Boris Johnson’s large majority has not made him immune from the demands of the Eurosceptic European Research Group in his party, argues Brendan Donnelly, warning that that makes a ‘no deal’ scenario more likely.
Brendan Donnelly is the director of the Federal Trust and a former British Member of the European Parliament.
One of the more optimistic interpretations of Boris Johnson’s crushing victory in the General Election last year was that it would make it easier for him to negotiate rapidly and effectively with the European Union in 2020.
His large majority, it was hoped, would allow him to ignore the most extreme demands from the most extreme of his backbenchers in the European Research Group (ERG).
The government’s willingness, announced brazenly in the House of Commons on 8 September by Sir Brandon Lewis, illegally to break the terms of the Withdrawal Agreement (WA) with the EU, is a corrective to such illusions.
The ERG has never gone away. Its ideas and attitudes have long since become those of the vast majority of the active members of the Conservative Party.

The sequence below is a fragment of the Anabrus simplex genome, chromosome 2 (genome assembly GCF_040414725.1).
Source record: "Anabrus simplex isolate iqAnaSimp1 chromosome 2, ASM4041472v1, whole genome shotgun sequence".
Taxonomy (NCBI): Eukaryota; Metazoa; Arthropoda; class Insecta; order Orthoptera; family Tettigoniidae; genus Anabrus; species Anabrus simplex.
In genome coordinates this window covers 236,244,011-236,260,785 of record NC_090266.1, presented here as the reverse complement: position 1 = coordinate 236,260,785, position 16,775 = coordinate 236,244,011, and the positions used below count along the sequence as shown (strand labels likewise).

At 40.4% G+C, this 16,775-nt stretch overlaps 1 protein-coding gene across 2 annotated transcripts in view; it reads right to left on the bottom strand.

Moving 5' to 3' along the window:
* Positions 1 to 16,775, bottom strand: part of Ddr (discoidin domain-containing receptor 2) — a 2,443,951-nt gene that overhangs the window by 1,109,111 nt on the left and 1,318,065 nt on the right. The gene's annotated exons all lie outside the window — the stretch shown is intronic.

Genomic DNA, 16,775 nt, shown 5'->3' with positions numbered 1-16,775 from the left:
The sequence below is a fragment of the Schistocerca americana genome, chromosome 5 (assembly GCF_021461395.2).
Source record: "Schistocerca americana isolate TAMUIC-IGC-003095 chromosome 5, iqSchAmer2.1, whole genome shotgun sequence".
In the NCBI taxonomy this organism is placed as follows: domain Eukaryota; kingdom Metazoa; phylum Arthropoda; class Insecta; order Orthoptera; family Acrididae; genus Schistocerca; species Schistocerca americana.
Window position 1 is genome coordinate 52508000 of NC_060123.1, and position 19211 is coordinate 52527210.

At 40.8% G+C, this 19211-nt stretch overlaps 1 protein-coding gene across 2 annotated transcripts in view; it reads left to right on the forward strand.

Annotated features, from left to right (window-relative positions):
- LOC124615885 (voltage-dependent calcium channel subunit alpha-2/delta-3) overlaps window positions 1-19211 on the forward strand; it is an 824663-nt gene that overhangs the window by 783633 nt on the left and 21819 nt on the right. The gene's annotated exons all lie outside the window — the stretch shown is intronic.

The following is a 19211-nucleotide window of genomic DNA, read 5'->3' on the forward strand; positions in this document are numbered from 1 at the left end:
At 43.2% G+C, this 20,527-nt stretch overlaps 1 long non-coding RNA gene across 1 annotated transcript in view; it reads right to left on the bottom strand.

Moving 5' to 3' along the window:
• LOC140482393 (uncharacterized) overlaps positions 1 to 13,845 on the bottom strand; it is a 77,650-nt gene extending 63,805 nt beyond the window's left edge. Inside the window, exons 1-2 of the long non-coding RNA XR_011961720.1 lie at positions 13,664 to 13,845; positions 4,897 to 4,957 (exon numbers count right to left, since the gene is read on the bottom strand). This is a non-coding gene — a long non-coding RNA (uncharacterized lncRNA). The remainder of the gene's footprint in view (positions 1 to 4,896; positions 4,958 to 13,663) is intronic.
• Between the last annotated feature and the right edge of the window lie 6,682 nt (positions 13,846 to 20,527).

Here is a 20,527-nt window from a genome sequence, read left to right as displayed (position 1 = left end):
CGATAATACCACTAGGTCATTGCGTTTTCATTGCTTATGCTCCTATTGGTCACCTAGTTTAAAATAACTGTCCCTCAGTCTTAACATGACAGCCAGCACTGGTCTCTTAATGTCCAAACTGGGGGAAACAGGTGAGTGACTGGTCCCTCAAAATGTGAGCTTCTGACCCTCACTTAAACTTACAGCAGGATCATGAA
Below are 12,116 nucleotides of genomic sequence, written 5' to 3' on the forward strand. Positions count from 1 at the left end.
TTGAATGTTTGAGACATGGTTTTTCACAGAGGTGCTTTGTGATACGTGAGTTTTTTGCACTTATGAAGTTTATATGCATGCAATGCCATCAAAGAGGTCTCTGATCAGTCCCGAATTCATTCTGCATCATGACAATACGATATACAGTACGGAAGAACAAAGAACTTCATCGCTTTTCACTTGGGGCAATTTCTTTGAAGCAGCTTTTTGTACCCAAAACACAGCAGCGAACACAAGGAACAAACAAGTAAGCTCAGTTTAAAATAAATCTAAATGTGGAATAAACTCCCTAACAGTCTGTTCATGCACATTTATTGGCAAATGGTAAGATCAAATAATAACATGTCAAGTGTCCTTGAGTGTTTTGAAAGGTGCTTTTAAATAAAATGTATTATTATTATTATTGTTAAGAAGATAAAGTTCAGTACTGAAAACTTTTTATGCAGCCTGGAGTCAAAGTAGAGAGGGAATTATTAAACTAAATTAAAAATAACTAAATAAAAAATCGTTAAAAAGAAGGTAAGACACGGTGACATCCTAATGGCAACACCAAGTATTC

It would be impossible for Boris Johnson, even if he wished to, to take disciplinary action against the ERG’s members in the same way as he did last year against Ken Clarke, Dominic Grieve and other pro-Europeans. The ERG and its ideas enjoy limitless access to the columns of the newspapers read by Conservatives.
Major television channels give substantial coverage and credibility to such views and their proponents. Even more importantly, the Conservative Parliamentary Party contains today only a handful of uncowed MPs who would have the conviction and confidence to take any effective stand against the policies of the ERG.
Central among these is the repudiation or at least revision of the Withdrawal Agreement which was according to Johnson himself so decisive an element of the last General Election. The admission of Sir Brandon that the government was prepared to break international law is a clear and reprehensible first response to mounting ERG pressure.